GPI 2021: Central banks will accelerate rise of the renminbi, OMFIF report reveals

Covid-19 impact and low interest rate environment prompt fundamental shift in asset and currency allocation plans of many of the world’s most influential investors


The renminbi is on course to become a much more influential part of the global financial system as central banks add the Chinese currency to their reserve assets. Some 30% of central banks plan to increase their renminbi holdings over the next 12-24 months, compared to just 10% last year, while 70% will increase their involvement over the longer term.

Central banks in all regions will be net buyers over the medium-term, especially in Africa, where almost half plan to increase their renminbi reserves. Asian assets more generally are in high demand, with 40% of global public investors expecting to increase their exposure to the region. Meanwhile, 18% of central banks plan to reduce their euro holdings over the next 12-24 months, and 20% expect to reduce their dollar holdings over the same time period as the low-yield environment continues to bite.

The results were revealed as part of OMFIF’s annual Global Public Investors report. OMFIF surveyed more than 100 GPIs – central bank reserve managers, sovereign funds and public pension funds – on their asset allocation strategies, investment approaches and market trends. This was a 30% rise in respondents compared to last year.

The report also showed the dramatic impact Covid-19 and the lower-for-longer rate outlook is having on a group of investors that have, across the industry, $42.7tn of assets under management. Trends in diversification – to boost or maintain returns, or to incorporate a more sustainable investment approach – are accelerating, the survey revealed.

For example, 26% of central banks plan to expand their corporate bond holdings and 21% will increase their allocations towards equities. In their search for yield, close to 30% of GPIs overall will reduce their exposure to developed market sovereign bonds, while more than 20% plan to buy more emerging market government debt.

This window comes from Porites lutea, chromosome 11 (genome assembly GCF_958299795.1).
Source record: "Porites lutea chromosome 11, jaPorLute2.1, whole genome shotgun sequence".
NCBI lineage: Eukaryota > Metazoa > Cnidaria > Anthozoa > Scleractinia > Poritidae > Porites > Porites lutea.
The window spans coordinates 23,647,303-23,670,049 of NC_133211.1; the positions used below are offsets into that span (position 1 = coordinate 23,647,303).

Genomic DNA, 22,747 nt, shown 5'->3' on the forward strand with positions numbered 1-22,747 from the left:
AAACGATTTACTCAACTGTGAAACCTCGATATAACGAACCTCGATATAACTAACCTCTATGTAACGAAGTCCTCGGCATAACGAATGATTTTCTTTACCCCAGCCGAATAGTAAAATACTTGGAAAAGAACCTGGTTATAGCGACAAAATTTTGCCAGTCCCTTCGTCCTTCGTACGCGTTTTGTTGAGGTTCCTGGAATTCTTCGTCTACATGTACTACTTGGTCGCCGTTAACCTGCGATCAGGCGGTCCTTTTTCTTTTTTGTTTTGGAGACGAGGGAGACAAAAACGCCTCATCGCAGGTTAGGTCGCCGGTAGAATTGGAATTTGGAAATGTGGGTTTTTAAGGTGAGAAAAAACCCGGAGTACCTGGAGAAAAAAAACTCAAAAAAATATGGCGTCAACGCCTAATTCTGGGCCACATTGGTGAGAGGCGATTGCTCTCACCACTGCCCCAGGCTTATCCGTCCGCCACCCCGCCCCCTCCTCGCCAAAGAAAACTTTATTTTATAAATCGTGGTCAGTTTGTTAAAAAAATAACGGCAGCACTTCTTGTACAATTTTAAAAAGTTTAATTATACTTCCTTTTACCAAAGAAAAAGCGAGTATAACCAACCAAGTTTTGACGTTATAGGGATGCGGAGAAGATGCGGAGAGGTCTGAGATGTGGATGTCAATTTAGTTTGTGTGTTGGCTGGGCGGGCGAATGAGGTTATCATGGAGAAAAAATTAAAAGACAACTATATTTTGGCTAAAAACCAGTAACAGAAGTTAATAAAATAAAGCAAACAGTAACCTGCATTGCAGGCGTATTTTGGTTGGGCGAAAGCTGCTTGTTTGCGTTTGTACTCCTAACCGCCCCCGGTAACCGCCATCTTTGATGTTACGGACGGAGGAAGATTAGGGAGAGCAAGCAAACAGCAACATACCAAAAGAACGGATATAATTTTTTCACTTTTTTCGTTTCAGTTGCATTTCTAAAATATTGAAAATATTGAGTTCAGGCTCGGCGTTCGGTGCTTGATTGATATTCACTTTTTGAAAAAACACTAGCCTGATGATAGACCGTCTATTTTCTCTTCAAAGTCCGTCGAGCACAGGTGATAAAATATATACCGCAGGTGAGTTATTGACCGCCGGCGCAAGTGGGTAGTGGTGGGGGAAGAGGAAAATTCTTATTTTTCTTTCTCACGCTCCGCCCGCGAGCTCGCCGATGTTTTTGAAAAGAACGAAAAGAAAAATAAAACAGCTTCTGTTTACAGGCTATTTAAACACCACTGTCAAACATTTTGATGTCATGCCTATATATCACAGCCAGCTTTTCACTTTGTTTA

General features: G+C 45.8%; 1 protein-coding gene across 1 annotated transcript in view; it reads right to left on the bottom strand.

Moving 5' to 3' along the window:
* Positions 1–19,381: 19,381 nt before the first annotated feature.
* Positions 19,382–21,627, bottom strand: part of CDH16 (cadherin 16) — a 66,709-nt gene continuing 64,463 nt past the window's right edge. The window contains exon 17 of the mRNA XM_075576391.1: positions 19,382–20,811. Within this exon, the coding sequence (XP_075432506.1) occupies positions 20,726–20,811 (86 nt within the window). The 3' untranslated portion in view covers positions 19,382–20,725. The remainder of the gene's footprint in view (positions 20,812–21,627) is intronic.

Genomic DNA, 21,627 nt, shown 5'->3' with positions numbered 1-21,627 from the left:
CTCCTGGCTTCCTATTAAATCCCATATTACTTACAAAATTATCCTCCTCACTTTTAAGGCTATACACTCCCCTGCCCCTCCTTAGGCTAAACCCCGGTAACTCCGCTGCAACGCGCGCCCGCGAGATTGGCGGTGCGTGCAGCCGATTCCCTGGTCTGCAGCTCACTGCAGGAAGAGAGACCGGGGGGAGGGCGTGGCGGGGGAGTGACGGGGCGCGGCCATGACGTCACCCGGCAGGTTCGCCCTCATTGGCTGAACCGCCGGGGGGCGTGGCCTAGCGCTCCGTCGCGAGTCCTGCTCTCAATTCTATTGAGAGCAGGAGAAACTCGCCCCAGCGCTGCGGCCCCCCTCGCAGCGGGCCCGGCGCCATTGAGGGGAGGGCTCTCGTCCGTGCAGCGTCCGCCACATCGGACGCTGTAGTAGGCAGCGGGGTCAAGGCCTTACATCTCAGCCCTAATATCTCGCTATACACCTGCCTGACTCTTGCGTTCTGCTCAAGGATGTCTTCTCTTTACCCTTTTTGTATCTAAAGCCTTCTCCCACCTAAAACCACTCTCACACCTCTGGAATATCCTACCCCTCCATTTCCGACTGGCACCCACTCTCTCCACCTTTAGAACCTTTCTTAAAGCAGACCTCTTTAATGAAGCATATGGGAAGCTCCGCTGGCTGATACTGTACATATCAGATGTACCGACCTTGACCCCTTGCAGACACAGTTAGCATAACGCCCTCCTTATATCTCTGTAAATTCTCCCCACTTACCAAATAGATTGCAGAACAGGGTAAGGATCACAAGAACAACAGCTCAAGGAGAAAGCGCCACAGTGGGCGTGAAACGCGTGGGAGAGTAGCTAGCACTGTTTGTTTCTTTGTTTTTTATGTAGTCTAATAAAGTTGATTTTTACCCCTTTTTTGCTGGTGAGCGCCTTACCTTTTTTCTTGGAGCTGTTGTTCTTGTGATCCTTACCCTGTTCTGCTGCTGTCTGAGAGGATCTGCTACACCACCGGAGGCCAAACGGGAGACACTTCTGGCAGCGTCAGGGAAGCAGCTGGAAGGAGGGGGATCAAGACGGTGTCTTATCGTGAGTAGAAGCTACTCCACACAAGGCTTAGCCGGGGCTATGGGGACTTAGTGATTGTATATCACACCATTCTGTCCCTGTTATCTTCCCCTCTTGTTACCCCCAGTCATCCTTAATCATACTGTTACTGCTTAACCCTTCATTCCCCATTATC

GPIs are helping to increase demand for sustainable assets and becoming more active investors. Some 92% of central banks invest in green bonds and 21% already in sustainable equities. Around 65% of central banks plan to add to their green bond holdings (up from 45% last year). One in 10 central banks say sustainability is now their joint-most important institutional priority, although 50% still do not explicitly implement environmental, social and governance considerations in their portfolios.

A strengthened push to green and grow GPI assets comes as they reach their highest level ever. At the end of 2020, they stood at $42.7tn among the 850 institutions covered by the report. Central bank reserves have also risen to record highs, standing at $15.3tn as of the end of 2020, compared to $14tn at the conclusion of 2019, in spite of the pandemic. Public pension fund assets continue to rise, reaching $18.1tn from $17.2tn as of the beginning of 2021, with the majority of assets concentrated in North America ($9.1tn) and Asia ($4.8tn). This is partly on account of stellar returns on riskier assets, such as equities, which experienced a stunning post-pandemic resurgence. The same holds true for sovereign fund assets, albeit at a slower pace. Their assets grew by just under 4% to $9.3tn from $9tn.

GPIs revealed increasing concerns about the stability of financial markets and the risks of their diversification drive. Just over 40% of public pension funds believe that their peers are taking on excessive risk. This is in part due to the role of monetary policy: 75% of central banks and more than 80% of pension funds believe monetary policy is having an excessive influence on financial markets and pricing.


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